root@zkt1:~# zkt-signer -v -v

This will sign any zones that need updating, and also create the keys for your new zone and sign it. If everything went well, run:

root@zkt1:~# update-dns 

which will perform another pass over the zones (extraneous but harmless), then update NSD on the master and slaves.

Adding the Zone to DLV

Since the root is not yet signed, you probably want to use DNSSEC Lookaside Validation (DLV). ISC, the maintainers of BIND, provide an easy to use and well regarded DLV registry at Create an account there and log into it. Click Manage Zones, and then (add a zone). Enter the name, and then it will prompt you to add a record or upload a file. Look in your zone directory for the dsset file:

root@zkt1:~# /etc/nsd3/zones/ 

Copy the last line out of that file. It should look like:  IN DS 38448 7 2 EFF15AE6AA31A1D552DDE68FE874253959A2DA8B28DE39D42FE025B5 541B5CBE 

Paste the entire line into the Add Record prompt on the DLV website. You will then be prompted to add a TXT record to the domain. Follow the instructions in this document for modifying a zone to add the TXT record. Very shortly afterwords (about 5 minutes), the DLV website will have checked for the TXT record. If everything worked, you can then remove the record, and you're done.

Updating a Zone

Edit the zone file at /etc/nsd3/zones/ Don't edit anything else in the zone directory, it's all managed by ZKT. When finished, run

root@zkt1:~# update-dns 

To re-sign any zones that need it, recompile the NSD database, reload it, and notify the slaves.

ZSK rollover

Zone Signing Keys are configured by default to roll over using the pre-publish procedure every 30 days. To make sure this happens, set up the following cron job in /etc/cron.d/dnssec:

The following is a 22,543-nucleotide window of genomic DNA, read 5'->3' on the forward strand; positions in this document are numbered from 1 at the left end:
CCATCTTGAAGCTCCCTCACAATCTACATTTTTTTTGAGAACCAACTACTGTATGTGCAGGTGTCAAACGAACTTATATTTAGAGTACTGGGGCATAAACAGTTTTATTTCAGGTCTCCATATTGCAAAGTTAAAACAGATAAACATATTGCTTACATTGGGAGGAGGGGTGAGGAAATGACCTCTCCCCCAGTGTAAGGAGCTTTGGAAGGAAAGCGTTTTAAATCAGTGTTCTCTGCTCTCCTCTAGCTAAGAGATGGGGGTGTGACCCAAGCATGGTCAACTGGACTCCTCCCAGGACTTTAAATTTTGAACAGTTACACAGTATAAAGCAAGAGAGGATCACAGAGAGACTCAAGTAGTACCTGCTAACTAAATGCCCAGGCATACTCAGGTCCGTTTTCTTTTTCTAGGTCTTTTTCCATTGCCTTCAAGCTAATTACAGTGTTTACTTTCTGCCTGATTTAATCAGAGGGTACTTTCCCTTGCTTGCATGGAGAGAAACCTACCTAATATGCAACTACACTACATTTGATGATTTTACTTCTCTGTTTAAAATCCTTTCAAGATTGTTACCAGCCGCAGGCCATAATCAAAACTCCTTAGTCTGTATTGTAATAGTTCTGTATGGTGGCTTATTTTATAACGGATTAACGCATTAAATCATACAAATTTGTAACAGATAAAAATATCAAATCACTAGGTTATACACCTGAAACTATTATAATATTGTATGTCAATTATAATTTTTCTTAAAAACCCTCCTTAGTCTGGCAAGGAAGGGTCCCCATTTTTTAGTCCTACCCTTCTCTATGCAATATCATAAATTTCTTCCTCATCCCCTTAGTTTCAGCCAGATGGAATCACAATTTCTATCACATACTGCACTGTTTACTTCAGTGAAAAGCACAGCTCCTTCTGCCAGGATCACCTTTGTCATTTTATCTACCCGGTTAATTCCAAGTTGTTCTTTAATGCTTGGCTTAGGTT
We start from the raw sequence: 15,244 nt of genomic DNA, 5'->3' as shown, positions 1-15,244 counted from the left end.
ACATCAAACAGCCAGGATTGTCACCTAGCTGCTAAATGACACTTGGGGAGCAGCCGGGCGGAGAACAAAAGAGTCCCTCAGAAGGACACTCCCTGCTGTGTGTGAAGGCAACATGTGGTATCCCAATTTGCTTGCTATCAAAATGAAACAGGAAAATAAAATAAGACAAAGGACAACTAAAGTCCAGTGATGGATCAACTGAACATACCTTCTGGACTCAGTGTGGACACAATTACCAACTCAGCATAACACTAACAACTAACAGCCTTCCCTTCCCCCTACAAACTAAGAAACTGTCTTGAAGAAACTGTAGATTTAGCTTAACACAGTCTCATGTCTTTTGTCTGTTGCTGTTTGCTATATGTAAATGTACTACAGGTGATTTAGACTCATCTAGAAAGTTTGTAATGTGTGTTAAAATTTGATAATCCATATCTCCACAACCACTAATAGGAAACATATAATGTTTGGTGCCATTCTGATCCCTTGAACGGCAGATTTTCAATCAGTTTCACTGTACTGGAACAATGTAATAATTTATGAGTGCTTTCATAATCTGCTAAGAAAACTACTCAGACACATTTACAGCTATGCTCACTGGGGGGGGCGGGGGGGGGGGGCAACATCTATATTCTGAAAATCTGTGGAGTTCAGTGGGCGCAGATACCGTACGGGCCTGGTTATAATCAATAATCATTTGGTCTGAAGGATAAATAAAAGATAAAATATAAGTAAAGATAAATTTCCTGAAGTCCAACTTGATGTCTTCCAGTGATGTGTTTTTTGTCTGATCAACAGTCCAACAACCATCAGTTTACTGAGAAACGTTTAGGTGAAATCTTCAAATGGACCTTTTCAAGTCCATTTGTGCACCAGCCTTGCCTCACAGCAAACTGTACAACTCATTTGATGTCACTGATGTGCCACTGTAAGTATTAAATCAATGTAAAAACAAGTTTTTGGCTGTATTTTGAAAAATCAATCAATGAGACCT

# Re-sign dnssec domains
17 3 * * * root /usr/local/sbin/update-dns

KSK rollover

Key Signing Keys, which are the DNSSEC Secure Entry Point (SEP) for the zone and used to sign the ZSKs, are configured for a one year lifetime. They are NOT rolled over automatically, since updating the upstream DS (or DLV) records is not automatic. Once a year, when they near expiration, use this procedure:

  1. Generate a new key and allow it to propogate through DNS:
    root@zkt1:~# zkt-keyman -1
    root@zkt1:~# update-dns
  2. After a while (zkt will calculate it for you), publish the new DS (or DLV) record:

    root@zkt1:~# zkt-keyman -2
    root@zkt1:~# update-dns

    Follow the instructions above for sending the DS record to the DLV registry.

  3. After that has propagated, you can remove the old key:

    root@zkt1:~# zkt-keyman -3
    root@zkt1:~# update-dns

At any time during the process, you can see what ZKT thinks the status is by running:

root@zkt1:~# zkt-keyman --ksk-status 


Tags: security code

SSH Agent Forwarding in Ubuntu's Gnome

It's been over two years since the bug was opened and the SSH agent built into gnome-keyring still does not support constrained identities, particularly the confirmation constraint.

If you are forwarding your SSH agent connection through an intermediate (or bastion) host and the intermediate host is compromised (or has an untrustworthy admin), your forwarded agent connection could be hijacked and your key could be used to access other hosts without your knowledge.  Therefore, when forwarding an SSH agent, it's important that your agent asks for confirmation before the key is used.  That way you will be alerted if your agent is used by someone else to access your key.

Because the SSH agent component in gnome-keyring does not support confirmation dialogs, it should be disabled if you want to use SSH keys in this way.  In order to do that, you must use gconf:

$ gconftool-2 --set -t bool /apps/gnome-keyring/daemon-components/ssh false

If that were the only bug in GNOME, the ssh-agent from openssh would take over on your next login and everything would be fine.  However, if you have seahorse-plugins installed (you probably do), you'll run into this bug.  The Xsession script provided by seahorse-plugins abuses a variable that is supposed to be available to all Xsession scripts, and in doing so, prevents ssh-agent from running.  You could edit the file to fix it, but it's perhaps better to just add another file that undoes the damage.  As root:

# cat > /etc/X11/Xsession.d/60seahorse-plugins-fix <<EOF
# This file is sourced by Xsession(5), not executed.
OPTIONS=$(cat "$OPTIONFILE") || true

Once that is done, you can add "/usr/bin/ssh-add -c" to your gnome startup items.

Tags: code

James E. Blair

I love hacking Free Software and have been fortunate to do so professionally with some wonderful people and organizations throughout my career. This is my blog.